Earlier this month, a cybernetic, one-armed sausage chef specializing in bratwurst served up steady stream of German bangers for a celebrity crowd. The robotic short-order cook, called BratWurst Bot, was built by the Forschungszentrum Informatik (FZI) based in Karlesruhe, Germany out of off-the-shelf parts as a technology demonstrator to show how easy it is to create new, practical robots without the need for special fabrication.

BratWurst Bot made its debut on July 7 at the 53rd Stallwächterparty (Stable Guard party) of the Federal government of Baden-Württemberg State in Berlin – a major annual social event first staged in 1965 that attracts businesses, politicians, and international celebrities. Though it looked as if BratWurst Bot was just there to help with the barbecue, it's real purpose was to show how flexible modern robotics have become. FZI wanted to prove how easy it was to put together this type of autonomous robot, as well as showcase how it can interact with people in a service environment.

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BratWurst Bot was built using a set of common parts run by a flexible, adaptive software package that can interact with members of the public. It's based on a Universal Robots UR-10 arm equipped with Schunk PG-70 standard parallel gripper hand and a very standard pair of grill tongs. The bratwursts were conveyed from an ordinary tray to a regular gas grill before being plated and served.

For ordering, BratWurst Bot uses a tablet with an ROS-based web frontend. The customer enters their name, which is added to the queue along with a running total of the remaining prep time. A second tablet on BratWurst Bot, complete with toque and dashing mustache, banters with the customers as they wait with witticisms like "hot and greasy," and "delicious sausage" that are no doubt funnier in German.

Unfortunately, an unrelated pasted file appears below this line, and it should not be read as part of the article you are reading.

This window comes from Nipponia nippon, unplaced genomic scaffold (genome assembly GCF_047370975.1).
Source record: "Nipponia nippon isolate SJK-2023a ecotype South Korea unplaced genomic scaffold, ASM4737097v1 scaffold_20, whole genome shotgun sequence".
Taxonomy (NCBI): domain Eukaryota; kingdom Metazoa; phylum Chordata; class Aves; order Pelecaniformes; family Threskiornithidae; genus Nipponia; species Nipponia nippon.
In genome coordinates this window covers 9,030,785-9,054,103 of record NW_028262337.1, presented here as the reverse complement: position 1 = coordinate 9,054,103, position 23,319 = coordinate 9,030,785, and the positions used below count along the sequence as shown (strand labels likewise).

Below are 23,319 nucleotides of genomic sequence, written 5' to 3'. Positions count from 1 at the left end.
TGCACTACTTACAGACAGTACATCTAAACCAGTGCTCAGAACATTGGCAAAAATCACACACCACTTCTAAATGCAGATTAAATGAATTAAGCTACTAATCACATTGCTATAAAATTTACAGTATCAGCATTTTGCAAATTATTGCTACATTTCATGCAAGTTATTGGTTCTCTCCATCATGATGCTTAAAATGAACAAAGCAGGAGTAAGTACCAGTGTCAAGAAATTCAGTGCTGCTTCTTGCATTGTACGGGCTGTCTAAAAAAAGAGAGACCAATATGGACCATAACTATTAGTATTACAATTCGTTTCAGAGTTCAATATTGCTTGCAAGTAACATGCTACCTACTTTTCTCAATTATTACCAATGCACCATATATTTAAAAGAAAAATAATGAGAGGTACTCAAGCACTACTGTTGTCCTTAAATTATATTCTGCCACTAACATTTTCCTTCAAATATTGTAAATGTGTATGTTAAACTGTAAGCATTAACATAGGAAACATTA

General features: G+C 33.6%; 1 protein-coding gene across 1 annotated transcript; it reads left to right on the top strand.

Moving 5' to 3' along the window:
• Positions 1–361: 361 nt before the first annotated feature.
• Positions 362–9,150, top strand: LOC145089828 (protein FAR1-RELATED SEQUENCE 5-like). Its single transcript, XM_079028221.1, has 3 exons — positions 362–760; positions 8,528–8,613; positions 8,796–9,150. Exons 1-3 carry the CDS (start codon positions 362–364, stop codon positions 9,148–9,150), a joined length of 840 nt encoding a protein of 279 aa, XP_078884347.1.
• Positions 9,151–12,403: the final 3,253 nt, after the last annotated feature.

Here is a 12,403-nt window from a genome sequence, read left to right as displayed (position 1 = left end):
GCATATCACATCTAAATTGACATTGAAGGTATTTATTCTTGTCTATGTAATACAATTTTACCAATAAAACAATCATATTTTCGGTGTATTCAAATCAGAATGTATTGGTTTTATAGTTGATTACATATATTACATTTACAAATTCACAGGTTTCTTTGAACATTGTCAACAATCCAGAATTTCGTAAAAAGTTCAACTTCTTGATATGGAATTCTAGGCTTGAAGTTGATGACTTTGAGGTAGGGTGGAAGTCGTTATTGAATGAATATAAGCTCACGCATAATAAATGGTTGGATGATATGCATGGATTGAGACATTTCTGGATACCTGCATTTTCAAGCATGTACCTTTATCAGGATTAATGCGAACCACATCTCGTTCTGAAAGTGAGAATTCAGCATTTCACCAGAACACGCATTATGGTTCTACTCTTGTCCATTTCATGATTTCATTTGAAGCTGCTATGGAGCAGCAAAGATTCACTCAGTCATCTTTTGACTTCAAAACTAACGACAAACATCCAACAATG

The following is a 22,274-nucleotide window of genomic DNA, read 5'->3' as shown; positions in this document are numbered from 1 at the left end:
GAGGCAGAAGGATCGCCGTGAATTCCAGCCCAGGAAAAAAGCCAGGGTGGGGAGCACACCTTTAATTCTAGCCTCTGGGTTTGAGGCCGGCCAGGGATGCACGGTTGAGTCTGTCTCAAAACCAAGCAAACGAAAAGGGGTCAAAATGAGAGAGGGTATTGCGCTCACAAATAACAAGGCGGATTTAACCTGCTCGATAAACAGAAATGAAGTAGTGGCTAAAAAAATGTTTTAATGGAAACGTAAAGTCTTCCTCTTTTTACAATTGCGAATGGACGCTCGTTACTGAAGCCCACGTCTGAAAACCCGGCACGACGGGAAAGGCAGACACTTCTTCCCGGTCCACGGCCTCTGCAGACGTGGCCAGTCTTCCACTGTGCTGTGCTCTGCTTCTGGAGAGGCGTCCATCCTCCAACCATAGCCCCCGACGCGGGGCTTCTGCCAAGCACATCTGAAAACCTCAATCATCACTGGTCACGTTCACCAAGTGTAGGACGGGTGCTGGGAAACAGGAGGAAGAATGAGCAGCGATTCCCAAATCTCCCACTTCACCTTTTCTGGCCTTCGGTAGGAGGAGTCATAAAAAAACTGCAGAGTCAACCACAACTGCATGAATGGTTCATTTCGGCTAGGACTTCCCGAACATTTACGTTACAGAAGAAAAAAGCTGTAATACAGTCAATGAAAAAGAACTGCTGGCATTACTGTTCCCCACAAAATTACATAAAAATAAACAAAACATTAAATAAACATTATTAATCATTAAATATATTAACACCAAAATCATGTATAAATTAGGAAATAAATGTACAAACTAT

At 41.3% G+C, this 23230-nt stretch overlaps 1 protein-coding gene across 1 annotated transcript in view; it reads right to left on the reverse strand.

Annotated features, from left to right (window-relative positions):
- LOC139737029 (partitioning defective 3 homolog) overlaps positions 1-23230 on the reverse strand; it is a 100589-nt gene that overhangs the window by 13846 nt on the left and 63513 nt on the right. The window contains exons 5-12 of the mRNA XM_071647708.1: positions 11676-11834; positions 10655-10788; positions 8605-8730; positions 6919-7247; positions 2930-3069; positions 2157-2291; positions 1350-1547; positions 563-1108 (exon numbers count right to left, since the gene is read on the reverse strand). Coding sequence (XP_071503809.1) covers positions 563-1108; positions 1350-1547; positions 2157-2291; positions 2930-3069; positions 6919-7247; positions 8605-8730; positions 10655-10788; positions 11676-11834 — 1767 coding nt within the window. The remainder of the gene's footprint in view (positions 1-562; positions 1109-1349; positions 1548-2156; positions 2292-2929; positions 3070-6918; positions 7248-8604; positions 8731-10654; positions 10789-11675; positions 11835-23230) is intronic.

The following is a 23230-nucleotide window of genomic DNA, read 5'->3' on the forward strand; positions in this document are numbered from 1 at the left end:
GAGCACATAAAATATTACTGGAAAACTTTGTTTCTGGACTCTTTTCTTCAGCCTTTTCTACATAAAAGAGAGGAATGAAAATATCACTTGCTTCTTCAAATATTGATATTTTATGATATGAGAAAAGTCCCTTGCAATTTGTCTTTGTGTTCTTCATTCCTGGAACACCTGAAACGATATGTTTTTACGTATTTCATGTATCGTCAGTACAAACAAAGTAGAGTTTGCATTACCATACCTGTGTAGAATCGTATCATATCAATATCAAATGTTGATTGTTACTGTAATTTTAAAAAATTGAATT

To keep track of the cooking, BratWurst Bot uses two RGB cameras and a segmentation algorithm with background subtraction. This allows the robot to locate the sausages on the supply tray or grill and monitor their color to determine when to turn them. Meanwhile, the ROS-based BratWurstManager application uses dynamic scheduling and pre-programmed trajectories to make sure the queue of sausages is kept topped up to minimize wait times.

While more than 200 sausages were served, FZI says that the technology involved has less culinary applications, such as in cooperative assembly tasks or complex manipulations.

The brats were alleged to have come out "pretty good."

The video below shows the Bratwurst Bot grilling the brats.

Source: FZI via Robotics Trends
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